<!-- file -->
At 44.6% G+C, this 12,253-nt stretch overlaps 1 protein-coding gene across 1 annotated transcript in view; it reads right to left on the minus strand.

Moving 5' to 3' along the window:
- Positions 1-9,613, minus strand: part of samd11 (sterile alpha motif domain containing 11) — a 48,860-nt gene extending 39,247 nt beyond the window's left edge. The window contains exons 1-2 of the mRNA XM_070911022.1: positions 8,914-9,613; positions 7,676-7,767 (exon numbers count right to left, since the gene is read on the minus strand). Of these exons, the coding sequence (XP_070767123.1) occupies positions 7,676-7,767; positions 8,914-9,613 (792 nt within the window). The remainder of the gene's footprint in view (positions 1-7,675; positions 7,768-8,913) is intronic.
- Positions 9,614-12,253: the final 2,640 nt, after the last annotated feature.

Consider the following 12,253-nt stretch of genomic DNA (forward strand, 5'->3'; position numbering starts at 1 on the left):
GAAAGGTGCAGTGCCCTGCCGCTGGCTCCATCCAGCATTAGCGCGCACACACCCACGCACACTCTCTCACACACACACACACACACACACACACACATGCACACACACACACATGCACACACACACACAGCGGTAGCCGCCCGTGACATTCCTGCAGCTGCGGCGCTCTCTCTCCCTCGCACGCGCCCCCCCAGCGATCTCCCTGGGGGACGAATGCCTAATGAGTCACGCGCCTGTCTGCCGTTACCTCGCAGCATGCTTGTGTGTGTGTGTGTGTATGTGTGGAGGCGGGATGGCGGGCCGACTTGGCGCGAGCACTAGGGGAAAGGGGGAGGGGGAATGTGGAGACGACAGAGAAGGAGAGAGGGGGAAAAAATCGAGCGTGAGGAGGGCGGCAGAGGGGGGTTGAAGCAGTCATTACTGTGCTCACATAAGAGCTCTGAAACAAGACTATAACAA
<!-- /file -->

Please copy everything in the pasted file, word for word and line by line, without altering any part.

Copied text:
At 44.6% G+C, this 12,253-nt stretch overlaps 1 protein-coding gene across 1 annotated transcript in view; it reads right to left on the minus strand.

Moving 5' to 3' along the window:
- Positions 1-9,613, minus strand: part of samd11 (sterile alpha motif domain containing 11) — a 48,860-nt gene extending 39,247 nt beyond the window's left edge. The window contains exons 1-2 of the mRNA XM_070911022.1: positions 8,914-9,613; positions 7,676-7,767 (exon numbers count right to left, since the gene is read on the minus strand). Of these exons, the coding sequence (XP_070767123.1) occupies positions 7,676-7,767; positions 8,914-9,613 (792 nt within the window). The remainder of the gene's footprint in view (positions 1-7,675; positions 7,768-8,913) is intronic.
- Positions 9,614-12,253: the final 2,640 nt, after the last annotated feature.

Consider the following 12,253-nt stretch of genomic DNA (forward strand, 5'->3'; position numbering starts at 1 on the left):
GAAAGGTGCAGTGCCCTGCCGCTGGCTCCATCCAGCATTAGCGCGCACACACCCACGCACACTCTCTCACACACACACACACACACACACACACACATGCACACACACACACATGCACACACACACACAGCGGTAGCCGCCCGTGACATTCCTGCAGCTGCGGCGCTCTCTCTCCCTCGCACGCGCCCCCCCAGCGATCTCCCTGGGGGACGAATGCCTAATGAGTCACGCGCCTGTCTGCCGTTACCTCGCAGCATGCTTGTGTGTGTGTGTGTGTATGTGTGGAGGCGGGATGGCGGGCCGACTTGGCGCGAGCACTAGGGGAAAGGGGGAGGGGGAATGTGGAGACGACAGAGAAGGAGAGAGGGGGAAAAAATCGAGCGTGAGGAGGGCGGCAGAGGGGGGTTGAAGCAGTCATTACTGTGCTCACATAAGAGCTCTGAAACAAGACTATAACAA